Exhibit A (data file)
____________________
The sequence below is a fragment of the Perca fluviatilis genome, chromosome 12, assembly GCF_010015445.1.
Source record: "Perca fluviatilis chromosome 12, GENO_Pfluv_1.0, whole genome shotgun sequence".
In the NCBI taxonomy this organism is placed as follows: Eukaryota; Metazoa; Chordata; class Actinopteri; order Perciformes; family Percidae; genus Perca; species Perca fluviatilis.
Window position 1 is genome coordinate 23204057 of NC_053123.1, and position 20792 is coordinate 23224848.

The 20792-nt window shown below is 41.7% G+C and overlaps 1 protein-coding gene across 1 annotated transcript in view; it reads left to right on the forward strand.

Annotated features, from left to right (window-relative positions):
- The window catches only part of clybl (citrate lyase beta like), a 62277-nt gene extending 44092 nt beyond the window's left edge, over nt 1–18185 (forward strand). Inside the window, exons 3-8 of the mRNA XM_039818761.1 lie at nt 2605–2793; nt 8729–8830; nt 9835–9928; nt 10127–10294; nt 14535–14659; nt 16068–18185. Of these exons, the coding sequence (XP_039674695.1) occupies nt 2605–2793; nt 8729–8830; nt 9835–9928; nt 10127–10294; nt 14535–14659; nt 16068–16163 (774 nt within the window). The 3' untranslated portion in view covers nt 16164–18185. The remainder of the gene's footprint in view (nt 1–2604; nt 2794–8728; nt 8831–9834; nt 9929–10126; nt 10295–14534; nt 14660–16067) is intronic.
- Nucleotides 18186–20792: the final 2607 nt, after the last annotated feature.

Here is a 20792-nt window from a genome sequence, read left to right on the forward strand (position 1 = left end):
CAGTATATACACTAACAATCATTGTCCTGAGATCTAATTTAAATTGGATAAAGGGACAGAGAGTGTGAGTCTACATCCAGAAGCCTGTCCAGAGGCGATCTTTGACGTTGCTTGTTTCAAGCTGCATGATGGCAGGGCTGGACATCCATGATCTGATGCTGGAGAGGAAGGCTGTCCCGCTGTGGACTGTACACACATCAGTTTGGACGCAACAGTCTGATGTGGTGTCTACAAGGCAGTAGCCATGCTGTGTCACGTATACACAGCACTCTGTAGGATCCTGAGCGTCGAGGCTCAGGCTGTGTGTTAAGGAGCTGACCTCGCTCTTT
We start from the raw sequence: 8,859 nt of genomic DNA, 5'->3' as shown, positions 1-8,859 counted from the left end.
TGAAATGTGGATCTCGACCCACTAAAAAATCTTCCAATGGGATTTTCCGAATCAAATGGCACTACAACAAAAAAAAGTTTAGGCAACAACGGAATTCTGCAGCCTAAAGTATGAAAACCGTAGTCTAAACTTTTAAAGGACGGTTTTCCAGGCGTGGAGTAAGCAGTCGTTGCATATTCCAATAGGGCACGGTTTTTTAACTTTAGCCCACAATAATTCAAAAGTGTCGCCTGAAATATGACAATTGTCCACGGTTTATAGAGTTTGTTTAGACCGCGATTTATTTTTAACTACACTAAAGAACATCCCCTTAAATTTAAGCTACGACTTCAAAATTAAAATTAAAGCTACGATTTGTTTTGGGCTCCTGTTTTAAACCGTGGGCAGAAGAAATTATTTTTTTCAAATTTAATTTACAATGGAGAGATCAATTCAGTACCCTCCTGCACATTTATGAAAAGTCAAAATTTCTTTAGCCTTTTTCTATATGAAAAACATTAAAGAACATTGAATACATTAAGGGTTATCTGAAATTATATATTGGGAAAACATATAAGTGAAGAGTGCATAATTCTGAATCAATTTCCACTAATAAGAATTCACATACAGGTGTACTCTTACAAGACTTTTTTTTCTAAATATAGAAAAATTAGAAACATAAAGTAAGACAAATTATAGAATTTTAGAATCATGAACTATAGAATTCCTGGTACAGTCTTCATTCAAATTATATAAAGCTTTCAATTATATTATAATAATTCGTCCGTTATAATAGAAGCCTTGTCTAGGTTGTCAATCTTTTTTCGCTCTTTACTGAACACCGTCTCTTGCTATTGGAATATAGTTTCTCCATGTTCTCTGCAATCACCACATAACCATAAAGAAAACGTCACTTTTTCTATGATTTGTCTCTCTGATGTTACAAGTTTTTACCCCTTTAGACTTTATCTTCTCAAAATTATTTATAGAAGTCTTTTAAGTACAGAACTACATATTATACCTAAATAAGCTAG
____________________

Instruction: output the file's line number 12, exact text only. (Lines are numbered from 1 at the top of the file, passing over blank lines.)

TGAAATGTGGATCTCGACCCACTAAAAAATCTTCCAATGGGATTTTCCGAATCAAATGGCACTACAACAAAAAAAAGTTTAGGCAACAACGGAATTCTGCAGCCTAAAGTATGAAAACCGTAGTCTAAACTTTTAAAGGACGGTTTTCCAGGCGTGGAGTAAGCAGTCGTTGCATATTCCAATAGGGCACGGTTTTTTAACTTTAGCCCACAATAATTCAAAAGTGTCGCCTGAAATATGACAATTGTCCACGGTTTATAGAGTTTGTTTAGACCGCGATTTATTTTTAACTACACTAAAGAACATCCCCTTAAATTTAAGCTACGACTTCAAAATTAAAATTAAAGCTACGATTTGTTTTGGGCTCCTGTTTTAAACCGTGGGCAGAAGAAATTATTTTTTTCAAATTTAATTTACAATGGAGAGATCAATTCAGTACCCTCCTGCACATTTATGAAAAGTCAAAATTTCTTTAGCCTTTTTCTATATGAAAAACATTAAAGAACATTGAATACATTAAGGGTTATCTGAAATTATATATTGGGAAAACATATAAGTGAAGAGTGCATAATTCTGAATCAATTTCCACTAATAAGAATTCACATACAGGTGTACTCTTACAAGACTTTTTTTTCTAAATATAGAAAAATTAGAAACATAAAGTAAGACAAATTATAGAATTTTAGAATCATGAACTATAGAATTCCTGGTACAGTCTTCATTCAAATTATATAAAGCTTTCAATTATATTATAATAATTCGTCCGTTATAATAGAAGCCTTGTCTAGGTTGTCAATCTTTTTTCGCTCTTTACTGAACACCGTCTCTTGCTATTGGAATATAGTTTCTCCATGTTCTCTGCAATCACCACATAACCATAAAGAAAACGTCACTTTTTCTATGATTTGTCTCTCTGATGTTACAAGTTTTTACCCCTTTAGACTTTATCTTCTCAAAATTATTTATAGAAGTCTTTTAAGTACAGAACTACATATTATACCTAAATAAGCTAG